One of the most admirable things about Governor Dean is the way he’s stayed focused over the last three years on doing the unglamorous, yet critical work of rebuilding and re-energizing the Democratic Party. That is not a job that can get done inside the bubble of Washington, so he’s been on the road, raising money and ensuring that we have the infrastructure in place to win and build a permanent Democratic majority. From the results in 2006, 2007, and the record-breaking turnout we’ve already seen all across the country, we are on our way. Our nominee will inherit a strong Democratic Party that is ready to win in November.
Actually, I agree with most of what's in this response. Dean has done unglamorous good work with the fifty-state strategy. When I lightly mentioned the words "fifty state strategy" to the executive director of the Alabama Democrats, he yelped, "Oh, wow! Oh, man! It's the best thing that's ever happened to us!" Elaine Kamarck's data -- see the end of my piece -- seems to show the staffers and attention he's sent to red states made a real difference in '06.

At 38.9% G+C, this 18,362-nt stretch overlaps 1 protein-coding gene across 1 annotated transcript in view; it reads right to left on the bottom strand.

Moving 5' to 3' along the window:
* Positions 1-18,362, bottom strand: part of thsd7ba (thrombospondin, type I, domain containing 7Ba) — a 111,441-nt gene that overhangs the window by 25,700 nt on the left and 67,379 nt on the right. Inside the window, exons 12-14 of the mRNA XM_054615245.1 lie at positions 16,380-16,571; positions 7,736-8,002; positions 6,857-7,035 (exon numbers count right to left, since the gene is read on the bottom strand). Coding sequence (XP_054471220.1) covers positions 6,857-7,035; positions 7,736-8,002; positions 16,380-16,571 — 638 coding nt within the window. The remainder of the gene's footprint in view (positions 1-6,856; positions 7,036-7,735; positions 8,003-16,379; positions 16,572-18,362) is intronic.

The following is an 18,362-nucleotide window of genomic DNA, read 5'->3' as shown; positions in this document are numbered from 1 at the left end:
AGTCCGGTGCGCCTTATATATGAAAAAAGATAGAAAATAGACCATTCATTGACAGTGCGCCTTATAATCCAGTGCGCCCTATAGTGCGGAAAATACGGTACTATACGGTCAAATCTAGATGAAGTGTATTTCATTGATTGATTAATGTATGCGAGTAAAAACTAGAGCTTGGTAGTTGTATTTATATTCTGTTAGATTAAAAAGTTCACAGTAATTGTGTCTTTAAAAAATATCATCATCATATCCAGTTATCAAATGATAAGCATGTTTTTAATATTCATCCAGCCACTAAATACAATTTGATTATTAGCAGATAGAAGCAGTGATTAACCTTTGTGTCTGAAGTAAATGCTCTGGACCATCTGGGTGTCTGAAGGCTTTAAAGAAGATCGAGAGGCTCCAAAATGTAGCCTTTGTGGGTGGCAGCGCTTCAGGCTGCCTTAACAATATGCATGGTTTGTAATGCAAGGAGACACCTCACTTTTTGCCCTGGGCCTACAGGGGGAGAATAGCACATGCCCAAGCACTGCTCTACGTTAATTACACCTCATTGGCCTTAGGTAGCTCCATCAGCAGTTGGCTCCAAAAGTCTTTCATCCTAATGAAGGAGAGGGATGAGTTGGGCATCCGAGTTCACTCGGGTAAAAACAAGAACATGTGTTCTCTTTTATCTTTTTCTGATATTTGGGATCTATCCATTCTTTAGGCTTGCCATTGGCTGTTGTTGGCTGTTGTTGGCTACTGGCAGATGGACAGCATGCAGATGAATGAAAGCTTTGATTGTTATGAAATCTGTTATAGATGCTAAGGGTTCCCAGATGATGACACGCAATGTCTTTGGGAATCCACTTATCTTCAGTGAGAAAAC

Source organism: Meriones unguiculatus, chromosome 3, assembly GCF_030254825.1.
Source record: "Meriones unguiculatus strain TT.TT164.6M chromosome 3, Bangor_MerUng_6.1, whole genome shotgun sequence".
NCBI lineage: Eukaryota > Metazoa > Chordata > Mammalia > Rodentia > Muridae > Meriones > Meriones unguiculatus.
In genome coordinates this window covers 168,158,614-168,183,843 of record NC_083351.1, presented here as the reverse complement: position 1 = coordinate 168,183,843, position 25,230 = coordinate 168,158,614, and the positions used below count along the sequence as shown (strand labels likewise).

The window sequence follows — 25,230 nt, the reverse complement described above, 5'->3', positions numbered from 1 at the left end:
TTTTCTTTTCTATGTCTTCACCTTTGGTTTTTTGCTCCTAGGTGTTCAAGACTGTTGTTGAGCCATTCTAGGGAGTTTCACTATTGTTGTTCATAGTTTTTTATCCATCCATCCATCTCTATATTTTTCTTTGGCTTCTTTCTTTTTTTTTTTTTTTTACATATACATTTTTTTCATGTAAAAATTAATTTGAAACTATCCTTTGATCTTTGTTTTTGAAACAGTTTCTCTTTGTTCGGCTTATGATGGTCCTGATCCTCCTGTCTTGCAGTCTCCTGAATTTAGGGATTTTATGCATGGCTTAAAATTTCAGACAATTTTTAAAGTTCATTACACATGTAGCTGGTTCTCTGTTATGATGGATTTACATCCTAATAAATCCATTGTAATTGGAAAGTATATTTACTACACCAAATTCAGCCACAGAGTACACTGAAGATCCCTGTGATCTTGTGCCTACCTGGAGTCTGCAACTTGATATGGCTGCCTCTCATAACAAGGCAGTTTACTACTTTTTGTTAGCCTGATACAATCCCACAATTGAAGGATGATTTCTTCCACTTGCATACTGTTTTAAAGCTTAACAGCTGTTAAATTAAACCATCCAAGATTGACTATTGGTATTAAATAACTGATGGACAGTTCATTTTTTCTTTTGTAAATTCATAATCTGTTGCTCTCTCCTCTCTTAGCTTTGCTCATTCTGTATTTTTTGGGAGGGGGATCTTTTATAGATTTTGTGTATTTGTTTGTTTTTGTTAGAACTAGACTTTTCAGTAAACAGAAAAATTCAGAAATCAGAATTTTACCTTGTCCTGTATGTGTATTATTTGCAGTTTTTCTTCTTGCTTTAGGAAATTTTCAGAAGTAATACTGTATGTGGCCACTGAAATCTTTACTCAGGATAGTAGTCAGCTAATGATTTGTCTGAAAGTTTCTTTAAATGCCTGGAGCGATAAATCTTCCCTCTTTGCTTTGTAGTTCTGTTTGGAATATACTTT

But it's a weird thing, how the kind of persona you cultivate so sharply affects what people make of your private efforts. I just don't see his fifty state program being carried on -- at least in the way he envisioned it -- into '09 and beyond, because he hasn't made a powerful case for it and because he still isn't respected among some party machers. And haven't there been so many moments during the primaries that cried out for some kind of comforting hand at the helm, some public presence who seemed to be looking out for the good of the party and not just one faction within it? As DNC chair, Dean was perfectly positioned to play this role. But his temperament and pre-existing reputation made it impossible for him to do it. If Obama were squaring off against anybody other than Hillary, you could imagine Bill Clinton playing this peace-broker part, but ... oh well.
-- Eve Fairbanks